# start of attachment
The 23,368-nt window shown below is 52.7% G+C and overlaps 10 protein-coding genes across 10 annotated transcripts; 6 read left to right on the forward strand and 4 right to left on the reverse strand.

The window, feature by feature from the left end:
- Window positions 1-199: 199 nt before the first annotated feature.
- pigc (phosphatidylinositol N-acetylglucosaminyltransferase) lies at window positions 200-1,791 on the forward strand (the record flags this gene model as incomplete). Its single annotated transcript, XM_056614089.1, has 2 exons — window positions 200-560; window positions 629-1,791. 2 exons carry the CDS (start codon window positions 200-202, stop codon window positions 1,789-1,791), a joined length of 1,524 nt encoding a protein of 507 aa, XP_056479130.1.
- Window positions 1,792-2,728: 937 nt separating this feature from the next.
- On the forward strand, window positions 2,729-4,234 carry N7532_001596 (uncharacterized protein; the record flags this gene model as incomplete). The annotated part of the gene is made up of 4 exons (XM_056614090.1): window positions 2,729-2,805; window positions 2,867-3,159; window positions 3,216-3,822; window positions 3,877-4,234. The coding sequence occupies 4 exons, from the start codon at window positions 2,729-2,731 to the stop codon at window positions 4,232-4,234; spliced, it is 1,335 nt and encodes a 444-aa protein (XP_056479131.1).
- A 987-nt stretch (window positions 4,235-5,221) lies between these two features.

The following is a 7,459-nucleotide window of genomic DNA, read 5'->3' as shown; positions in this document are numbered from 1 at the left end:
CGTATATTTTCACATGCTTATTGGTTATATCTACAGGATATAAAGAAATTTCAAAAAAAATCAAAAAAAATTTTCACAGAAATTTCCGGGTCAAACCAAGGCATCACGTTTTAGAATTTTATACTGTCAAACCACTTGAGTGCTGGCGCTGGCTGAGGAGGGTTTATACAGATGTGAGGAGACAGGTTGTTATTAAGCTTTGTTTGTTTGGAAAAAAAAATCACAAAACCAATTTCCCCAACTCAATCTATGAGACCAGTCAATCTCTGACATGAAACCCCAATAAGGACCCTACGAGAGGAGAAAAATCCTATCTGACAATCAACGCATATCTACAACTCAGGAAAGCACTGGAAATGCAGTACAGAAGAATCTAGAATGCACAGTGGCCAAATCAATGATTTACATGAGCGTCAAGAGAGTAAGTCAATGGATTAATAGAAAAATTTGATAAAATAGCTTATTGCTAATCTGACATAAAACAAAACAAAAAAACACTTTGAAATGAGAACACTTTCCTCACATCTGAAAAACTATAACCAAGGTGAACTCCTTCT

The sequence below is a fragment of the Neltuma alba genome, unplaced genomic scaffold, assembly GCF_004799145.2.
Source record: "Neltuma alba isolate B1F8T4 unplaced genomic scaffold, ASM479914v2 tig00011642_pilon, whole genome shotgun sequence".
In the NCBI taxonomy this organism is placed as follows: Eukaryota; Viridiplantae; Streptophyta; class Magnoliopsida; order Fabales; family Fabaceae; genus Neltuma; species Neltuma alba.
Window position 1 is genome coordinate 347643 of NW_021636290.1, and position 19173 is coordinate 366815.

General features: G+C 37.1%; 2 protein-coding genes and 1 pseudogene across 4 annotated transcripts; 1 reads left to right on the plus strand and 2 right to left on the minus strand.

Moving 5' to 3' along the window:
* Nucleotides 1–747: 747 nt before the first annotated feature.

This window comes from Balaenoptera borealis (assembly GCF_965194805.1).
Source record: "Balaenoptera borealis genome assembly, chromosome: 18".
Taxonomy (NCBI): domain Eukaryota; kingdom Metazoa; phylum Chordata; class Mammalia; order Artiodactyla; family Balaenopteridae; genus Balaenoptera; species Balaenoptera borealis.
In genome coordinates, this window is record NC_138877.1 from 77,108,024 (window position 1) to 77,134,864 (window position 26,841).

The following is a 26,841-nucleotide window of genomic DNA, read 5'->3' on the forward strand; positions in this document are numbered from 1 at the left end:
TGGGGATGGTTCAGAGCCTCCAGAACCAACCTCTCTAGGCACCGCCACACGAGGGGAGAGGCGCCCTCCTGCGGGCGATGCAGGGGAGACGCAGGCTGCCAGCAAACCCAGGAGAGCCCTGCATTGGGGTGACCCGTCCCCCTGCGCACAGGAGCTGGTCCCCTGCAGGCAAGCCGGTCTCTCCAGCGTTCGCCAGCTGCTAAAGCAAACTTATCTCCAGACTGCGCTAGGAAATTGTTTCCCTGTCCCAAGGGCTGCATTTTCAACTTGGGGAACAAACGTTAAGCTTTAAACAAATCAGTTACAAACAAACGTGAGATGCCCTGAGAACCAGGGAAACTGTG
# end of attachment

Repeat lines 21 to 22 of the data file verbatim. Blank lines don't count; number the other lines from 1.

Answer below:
The following is a 26,841-nucleotide window of genomic DNA, read 5'->3' on the forward strand; positions in this document are numbered from 1 at the left end:
TGGGGATGGTTCAGAGCCTCCAGAACCAACCTCTCTAGGCACCGCCACACGAGGGGAGAGGCGCCCTCCTGCGGGCGATGCAGGGGAGACGCAGGCTGCCAGCAAACCCAGGAGAGCCCTGCATTGGGGTGACCCGTCCCCCTGCGCACAGGAGCTGGTCCCCTGCAGGCAAGCCGGTCTCTCCAGCGTTCGCCAGCTGCTAAAGCAAACTTATCTCCAGACTGCGCTAGGAAATTGTTTCCCTGTCCCAAGGGCTGCATTTTCAACTTGGGGAACAAACGTTAAGCTTTAAACAAATCAGTTACAAACAAACGTGAGATGCCCTGAGAACCAGGGAAACTGTG